While it’s easy for us to tell our team members not to use jargon, what’s more important is to be sure that every team member, provider, patient, and guest understands the conversation occurring around them. By narrating our Experience we ensure others understand what’s happening to, for, and around them.
Even when we don’t see people, we’re often writing their story in our heads, making assumptions and creating a mental image. So what might we be missing out on? Our friends at Soul Pancake explore this mind-opening concept in their powerful video series, Tell My Story. Participants discover the pitfalls of assumptions and how their own biases are tough to avoid. While we’re all on our organizational missions to weave a positive and memorable story for our team members, providers, patients, and guests, we must remember that each one of these individuals is also creating and telling their own story. Assumptions, biases, and misunderstandings all impact the story we tell ourselves about caretakers, patients, clinic managers, billing specialists, environmental service team members, and…everyone.
Are we tuned into the assumptions, biases, and misunderstandings taking place throughout our organization? What are the impacts of these assumptions? How might we increase our ability to gather the real story and reduce our use of judgment, bias, and assumption?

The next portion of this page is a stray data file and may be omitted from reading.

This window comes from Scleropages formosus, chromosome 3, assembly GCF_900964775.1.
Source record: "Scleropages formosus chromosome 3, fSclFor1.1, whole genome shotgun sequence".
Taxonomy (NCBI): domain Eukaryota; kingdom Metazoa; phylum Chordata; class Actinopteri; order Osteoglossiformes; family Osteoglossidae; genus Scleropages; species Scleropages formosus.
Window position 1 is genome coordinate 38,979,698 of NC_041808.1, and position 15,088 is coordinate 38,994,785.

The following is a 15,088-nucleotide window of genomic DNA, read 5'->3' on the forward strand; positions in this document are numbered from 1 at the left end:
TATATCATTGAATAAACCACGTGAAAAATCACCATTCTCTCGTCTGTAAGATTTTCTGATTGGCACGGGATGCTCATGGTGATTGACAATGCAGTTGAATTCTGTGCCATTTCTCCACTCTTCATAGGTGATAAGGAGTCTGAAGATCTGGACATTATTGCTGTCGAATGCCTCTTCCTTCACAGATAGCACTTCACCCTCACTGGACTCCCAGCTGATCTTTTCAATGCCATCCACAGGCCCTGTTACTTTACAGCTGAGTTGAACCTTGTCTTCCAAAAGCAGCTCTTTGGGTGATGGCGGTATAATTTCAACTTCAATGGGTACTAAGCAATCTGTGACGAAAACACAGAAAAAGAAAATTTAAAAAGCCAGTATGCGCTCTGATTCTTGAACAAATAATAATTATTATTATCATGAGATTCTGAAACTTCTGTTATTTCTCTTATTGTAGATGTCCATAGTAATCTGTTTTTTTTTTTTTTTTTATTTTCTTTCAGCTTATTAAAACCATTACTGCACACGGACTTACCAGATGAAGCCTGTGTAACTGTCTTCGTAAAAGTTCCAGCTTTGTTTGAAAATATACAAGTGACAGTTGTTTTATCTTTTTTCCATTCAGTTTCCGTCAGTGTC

There is an invisible thread that weaves through the most compelling stories: our humanity. Recording and sharing stories of deep humanity evokes empathy and Connection from listeners. These are the easiest stories to tell, and the ones we have easiest access to in health care: stories of caregivers helping patients, of patients inspiring team members, of overcoming obstacles, and of new beginnings.
This week, we’ll explore three radically different ways that modern storytellers spin the tale of what it means to be human. Get inspired and start sharing the stories of humanity from your organization.
There’s a simple way to tell the stories of humanity: ask people for their stories. Driven by their belief that we are all equal, human, and deserving, British musical duo Oh Wonder (Josephine Vander Gucht and Anthony West) created an awe-inspiring interactive story map that explores the global theme of what it means to be human. To visualize the thread of humanity, the duo reached out to filmmakers, artists, and citizens of the internet to impart what they think it means to be human—to be alive. They asked people to share their stories, their thoughts, and their hearts.